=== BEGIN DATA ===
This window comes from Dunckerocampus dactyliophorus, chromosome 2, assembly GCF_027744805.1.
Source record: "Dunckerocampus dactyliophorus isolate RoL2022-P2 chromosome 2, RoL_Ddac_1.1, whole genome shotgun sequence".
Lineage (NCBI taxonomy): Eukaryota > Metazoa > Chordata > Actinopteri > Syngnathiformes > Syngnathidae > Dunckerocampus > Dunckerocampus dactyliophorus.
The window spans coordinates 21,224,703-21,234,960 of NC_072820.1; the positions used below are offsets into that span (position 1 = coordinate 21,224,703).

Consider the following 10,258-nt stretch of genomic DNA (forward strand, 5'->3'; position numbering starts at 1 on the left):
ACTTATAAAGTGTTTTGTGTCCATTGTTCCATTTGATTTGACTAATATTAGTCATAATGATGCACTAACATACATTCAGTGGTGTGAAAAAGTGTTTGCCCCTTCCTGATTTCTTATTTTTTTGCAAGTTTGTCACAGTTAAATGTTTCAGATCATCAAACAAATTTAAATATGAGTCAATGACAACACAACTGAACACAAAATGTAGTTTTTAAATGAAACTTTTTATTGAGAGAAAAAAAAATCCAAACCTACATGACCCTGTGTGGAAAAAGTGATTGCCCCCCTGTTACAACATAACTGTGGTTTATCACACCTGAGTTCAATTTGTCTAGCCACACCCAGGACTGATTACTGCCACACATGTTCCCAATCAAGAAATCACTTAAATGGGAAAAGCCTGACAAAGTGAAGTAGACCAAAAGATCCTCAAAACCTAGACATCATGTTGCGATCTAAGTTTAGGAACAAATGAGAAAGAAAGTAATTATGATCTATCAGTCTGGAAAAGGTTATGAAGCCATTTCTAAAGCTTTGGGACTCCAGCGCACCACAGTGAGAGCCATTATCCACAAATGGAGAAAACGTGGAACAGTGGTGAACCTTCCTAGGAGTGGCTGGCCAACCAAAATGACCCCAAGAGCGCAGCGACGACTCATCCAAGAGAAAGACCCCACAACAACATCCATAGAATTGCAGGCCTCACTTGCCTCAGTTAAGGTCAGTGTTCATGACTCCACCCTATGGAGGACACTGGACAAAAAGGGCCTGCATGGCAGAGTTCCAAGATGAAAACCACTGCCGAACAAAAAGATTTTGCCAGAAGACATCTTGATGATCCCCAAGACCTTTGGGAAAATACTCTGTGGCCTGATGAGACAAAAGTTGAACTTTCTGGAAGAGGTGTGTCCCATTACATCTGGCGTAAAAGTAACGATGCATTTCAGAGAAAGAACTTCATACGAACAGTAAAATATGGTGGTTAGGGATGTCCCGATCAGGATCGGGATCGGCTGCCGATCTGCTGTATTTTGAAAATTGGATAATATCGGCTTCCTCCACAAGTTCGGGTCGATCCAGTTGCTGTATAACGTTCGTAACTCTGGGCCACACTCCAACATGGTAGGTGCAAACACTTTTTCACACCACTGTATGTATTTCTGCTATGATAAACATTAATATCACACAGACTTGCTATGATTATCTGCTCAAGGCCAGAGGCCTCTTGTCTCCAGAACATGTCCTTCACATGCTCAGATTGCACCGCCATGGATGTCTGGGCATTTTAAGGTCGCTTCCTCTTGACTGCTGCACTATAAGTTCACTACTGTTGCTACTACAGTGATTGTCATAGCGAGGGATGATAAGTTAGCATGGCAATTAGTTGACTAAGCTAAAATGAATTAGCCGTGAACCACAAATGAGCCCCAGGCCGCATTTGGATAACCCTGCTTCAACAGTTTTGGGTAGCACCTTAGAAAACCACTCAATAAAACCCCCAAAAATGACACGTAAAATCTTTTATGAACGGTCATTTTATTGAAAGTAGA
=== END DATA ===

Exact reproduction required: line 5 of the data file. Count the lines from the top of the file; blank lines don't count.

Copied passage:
Consider the following 10,258-nt stretch of genomic DNA (forward strand, 5'->3'; position numbering starts at 1 on the left):